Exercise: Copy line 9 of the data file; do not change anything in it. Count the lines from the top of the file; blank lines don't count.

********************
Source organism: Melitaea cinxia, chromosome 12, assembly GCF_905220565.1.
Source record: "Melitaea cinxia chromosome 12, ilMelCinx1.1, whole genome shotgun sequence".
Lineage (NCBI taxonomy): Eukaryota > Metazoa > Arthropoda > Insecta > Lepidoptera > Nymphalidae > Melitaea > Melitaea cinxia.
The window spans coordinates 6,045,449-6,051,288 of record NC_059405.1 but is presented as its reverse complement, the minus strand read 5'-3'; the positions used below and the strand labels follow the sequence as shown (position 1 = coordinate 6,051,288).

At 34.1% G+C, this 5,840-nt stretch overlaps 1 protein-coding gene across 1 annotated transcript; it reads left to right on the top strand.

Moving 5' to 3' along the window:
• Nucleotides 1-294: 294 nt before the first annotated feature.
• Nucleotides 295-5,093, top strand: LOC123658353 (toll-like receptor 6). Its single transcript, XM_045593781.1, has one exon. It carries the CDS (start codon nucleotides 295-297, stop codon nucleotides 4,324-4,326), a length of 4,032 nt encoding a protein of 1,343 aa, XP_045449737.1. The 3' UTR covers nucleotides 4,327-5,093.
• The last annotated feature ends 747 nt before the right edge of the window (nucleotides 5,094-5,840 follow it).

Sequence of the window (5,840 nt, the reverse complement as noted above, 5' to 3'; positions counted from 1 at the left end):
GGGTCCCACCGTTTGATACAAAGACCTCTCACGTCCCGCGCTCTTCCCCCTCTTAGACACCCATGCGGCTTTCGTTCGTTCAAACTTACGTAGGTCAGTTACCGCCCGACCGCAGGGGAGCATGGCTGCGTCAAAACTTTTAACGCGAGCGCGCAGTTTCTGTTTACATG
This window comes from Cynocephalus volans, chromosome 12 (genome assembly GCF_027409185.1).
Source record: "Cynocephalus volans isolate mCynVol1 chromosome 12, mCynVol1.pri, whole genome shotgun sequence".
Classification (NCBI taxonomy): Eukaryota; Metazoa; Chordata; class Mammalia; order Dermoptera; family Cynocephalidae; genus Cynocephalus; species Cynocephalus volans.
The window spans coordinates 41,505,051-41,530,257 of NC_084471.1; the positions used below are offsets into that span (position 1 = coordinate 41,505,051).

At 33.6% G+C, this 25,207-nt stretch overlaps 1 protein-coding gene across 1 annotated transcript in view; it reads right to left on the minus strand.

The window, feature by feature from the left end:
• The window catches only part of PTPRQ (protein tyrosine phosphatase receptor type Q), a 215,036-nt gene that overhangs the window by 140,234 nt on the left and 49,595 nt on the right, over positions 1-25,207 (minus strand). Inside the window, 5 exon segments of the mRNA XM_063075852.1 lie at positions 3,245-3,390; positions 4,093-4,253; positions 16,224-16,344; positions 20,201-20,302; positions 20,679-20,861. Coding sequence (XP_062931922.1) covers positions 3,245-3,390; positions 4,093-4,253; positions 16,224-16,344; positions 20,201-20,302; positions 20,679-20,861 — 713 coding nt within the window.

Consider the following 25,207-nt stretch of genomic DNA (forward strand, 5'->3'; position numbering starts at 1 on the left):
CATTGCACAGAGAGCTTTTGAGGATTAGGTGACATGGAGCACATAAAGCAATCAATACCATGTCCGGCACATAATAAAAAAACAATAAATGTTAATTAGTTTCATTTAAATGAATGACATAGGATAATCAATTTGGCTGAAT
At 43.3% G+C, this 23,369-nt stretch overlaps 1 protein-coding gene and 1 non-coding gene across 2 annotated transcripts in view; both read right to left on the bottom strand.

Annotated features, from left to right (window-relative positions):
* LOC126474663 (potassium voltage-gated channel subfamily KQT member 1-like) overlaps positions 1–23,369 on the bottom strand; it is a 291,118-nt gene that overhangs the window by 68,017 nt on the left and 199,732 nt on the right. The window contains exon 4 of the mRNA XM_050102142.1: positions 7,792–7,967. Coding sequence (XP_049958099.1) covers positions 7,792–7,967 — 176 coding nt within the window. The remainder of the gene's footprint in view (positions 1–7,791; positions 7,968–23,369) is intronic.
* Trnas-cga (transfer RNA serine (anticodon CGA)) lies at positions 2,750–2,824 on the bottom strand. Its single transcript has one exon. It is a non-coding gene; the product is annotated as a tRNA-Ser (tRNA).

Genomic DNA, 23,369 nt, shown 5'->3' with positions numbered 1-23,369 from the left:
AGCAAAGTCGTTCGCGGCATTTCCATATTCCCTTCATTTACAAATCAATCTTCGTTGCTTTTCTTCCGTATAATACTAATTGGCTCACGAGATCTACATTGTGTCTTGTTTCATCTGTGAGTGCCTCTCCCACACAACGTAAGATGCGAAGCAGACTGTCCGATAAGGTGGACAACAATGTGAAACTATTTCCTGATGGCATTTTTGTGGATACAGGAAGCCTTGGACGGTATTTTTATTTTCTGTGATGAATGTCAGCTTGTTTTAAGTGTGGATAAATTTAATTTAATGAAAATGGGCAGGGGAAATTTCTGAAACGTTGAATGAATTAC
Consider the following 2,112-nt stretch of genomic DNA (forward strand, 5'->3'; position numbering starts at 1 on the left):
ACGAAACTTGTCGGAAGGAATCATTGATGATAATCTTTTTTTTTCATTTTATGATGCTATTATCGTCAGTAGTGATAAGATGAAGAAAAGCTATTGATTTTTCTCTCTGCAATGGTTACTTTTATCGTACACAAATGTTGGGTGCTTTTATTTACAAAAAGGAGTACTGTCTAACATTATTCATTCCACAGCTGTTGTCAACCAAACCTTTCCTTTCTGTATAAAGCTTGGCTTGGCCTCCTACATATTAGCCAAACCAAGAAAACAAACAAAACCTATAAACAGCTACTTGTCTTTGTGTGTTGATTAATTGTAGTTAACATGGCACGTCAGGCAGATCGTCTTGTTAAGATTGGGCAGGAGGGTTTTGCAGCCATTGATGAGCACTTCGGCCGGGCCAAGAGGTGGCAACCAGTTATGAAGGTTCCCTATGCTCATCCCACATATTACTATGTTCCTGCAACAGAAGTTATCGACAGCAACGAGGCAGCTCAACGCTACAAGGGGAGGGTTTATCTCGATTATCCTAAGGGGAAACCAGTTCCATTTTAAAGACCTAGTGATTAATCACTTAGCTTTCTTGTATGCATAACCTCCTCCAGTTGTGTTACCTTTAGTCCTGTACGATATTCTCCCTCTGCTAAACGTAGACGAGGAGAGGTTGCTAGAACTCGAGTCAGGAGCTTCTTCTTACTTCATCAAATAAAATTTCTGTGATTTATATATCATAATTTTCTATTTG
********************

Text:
• The last annotated feature ends 747 nt before the right edge of the window (nucleotides 5,094-5,840 follow it).